HealthDay News — Current smoking at the time of diagnosis is associated with an increased risk for all-cause mortality among Black women diagnosed with breast cancer, according to a study published online Jan. 24 in JAMA Network Open.
Nur Zeinomar, Ph.D., from the Rutgers Cancer Institute of New Jersey in New Brunswick, and colleagues examined the association of prediagnostic cigarette smoking and alcohol consumption with all-cause mortality and breast cancer-specific mortality. The analysis included 1,926 Black breast cancer survivors identified from the New Jersey State Cancer Registry.
The researchers found that during a median follow-up of 6.7 years, current smokers at the time of breast cancer diagnosis had a significantly increased risk for all-cause mortality (hazard ratio [HR], 1.52; 95 percent confidence interval [CI], 1.15 to 2.02), which was most pronounced for those with 10 or more pack-years of smoking (HR, 1.84; 95 percent, 1.34 to 2.53), compared with never smokers. Findings trended similarly for breast cancer-specific mortality, although they were not significant (current smokers versus never smokers: HR, 1.27; 95 percent CI, 0.87 to 1.85). Neither the association of alcohol consumption with all-cause mortality (three or more drinks per week versus nondrinkers: HR, 1.05; 95 percent CI, 0.73 to 1.51) nor with breast cancer-specific mortality (three or more drinks per week versus nondrinkers: HR, 1.06; 95 percent CI, 0.67 to 1.67) was significant.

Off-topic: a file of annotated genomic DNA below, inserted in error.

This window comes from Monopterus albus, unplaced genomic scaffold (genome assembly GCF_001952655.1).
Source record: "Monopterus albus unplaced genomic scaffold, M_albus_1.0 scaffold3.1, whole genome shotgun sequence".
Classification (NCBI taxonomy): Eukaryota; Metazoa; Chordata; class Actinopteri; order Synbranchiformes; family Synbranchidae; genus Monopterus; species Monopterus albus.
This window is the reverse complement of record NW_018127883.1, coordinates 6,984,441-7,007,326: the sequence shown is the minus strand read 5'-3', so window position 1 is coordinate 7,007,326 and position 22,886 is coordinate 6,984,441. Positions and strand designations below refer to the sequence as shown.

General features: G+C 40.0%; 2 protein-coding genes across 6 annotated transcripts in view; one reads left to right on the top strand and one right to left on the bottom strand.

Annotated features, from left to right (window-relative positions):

“Our findings add to the evidence of the detrimental health effects of smoking and underscore the need of tailored and targeted survivorship care for breast cancer survivors, particularly women with heavier levels of smoking,” the authors write.
One author disclosed financial ties to Pfizer.